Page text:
Latinos made up a slightly larger share of the total voter turnout in the mid-term election of 2006 than they had in the mid-term election of 2002.
Latinos made up a slightly larger share of the total voter turnout in the 2006 election than in 2002; but, a new Pew Hispanic analysis finds, the Latino vote continued to lag well behind growth of the Latino population primarily because a high percentage of the new Hispanics in the U.S. are either too young to vote or are not citizens.
Americans flocked in record numbers to their favorite media sources for political news last fall. In this report, fans of newspaper, TV and online news sites tell how and why they differ.
Twice as many Americans used the internet as their primary source of news about the 2006 campaign compared with the most recent mid-term election in 2002.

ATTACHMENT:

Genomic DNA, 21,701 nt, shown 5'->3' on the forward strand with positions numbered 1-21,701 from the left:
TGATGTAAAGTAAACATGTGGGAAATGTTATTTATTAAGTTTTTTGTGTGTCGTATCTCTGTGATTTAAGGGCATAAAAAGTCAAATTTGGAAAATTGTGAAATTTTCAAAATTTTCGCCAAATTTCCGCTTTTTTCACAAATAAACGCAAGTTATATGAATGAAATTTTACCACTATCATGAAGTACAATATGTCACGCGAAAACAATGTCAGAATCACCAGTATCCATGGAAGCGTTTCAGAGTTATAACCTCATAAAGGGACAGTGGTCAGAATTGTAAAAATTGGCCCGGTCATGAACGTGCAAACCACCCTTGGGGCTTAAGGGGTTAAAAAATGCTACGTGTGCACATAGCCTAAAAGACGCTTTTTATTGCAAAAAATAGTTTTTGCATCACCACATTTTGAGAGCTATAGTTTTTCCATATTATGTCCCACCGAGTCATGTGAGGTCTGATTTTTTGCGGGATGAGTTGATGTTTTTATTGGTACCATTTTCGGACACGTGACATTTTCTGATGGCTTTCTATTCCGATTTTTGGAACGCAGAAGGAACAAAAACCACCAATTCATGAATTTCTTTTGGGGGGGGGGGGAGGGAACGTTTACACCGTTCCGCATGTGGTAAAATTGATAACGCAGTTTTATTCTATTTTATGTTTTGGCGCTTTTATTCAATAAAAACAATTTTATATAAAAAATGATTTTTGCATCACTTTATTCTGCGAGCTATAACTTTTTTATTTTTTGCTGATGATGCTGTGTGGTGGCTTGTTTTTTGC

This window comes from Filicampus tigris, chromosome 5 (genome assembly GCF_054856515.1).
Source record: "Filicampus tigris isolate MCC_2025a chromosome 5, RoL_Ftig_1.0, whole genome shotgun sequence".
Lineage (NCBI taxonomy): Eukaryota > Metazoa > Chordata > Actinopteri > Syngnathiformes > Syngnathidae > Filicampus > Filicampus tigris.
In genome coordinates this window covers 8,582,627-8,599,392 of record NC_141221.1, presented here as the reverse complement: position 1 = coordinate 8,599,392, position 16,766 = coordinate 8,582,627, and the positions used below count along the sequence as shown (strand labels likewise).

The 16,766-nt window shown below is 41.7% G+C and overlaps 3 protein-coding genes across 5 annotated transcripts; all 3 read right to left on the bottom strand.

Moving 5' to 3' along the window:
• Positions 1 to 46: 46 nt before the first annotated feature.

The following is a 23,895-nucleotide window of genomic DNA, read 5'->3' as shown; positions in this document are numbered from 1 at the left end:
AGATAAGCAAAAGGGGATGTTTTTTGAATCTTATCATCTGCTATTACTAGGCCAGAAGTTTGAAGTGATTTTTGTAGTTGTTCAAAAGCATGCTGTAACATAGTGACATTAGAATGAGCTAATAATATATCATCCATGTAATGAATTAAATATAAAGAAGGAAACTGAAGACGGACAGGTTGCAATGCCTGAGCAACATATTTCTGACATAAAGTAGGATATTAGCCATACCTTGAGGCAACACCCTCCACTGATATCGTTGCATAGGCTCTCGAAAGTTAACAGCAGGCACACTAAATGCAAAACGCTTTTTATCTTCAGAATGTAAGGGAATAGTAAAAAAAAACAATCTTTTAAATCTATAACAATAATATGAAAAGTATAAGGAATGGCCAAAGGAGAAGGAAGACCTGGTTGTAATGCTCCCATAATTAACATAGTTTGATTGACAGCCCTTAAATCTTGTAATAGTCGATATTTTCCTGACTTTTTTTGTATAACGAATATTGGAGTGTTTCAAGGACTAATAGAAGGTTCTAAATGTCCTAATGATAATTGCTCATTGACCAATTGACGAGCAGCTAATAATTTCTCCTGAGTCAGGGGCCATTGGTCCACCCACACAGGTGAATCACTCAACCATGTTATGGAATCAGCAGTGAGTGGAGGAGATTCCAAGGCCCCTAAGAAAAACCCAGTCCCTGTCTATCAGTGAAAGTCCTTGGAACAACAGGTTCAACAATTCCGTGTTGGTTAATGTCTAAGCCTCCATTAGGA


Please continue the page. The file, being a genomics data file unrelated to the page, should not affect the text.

64% of registered voters received recorded telephone messages in the final stages of the 2006 mid-term election.
Key West, Florida Some of the nation’s leading journalists and distinguished scholars gathered in Key West, Fla., in December 2006 for the Pew Forum’s biannual Faith Angle Conference on religion, politics and public life. To help journalists better understand the role religion played in the 2006 midterm election, Pew Forum Senior Fellow John Green and […]
Exit polls show that the religious divide that has come to characterize American politics persisted in the 2006 election; white evangelicals and those who attend church frequently continued to support Republicans by large margins, while secular voters and infrequent churchgoers were similarly lopsided in their support of Democrats. But a survey by the Pew Research […]
The religious divide in voting that has characterized American politics over the last several elections largely persisted in the 2006 election. But people in most religious groups say they are happy that the Democrats won.
Widely cited findings in the national exit polls suggest Latinos tilted heavily in favor of the Democrats in the 2006 election, taking back a significant portion of the support they had granted the Republicans just two years earlier.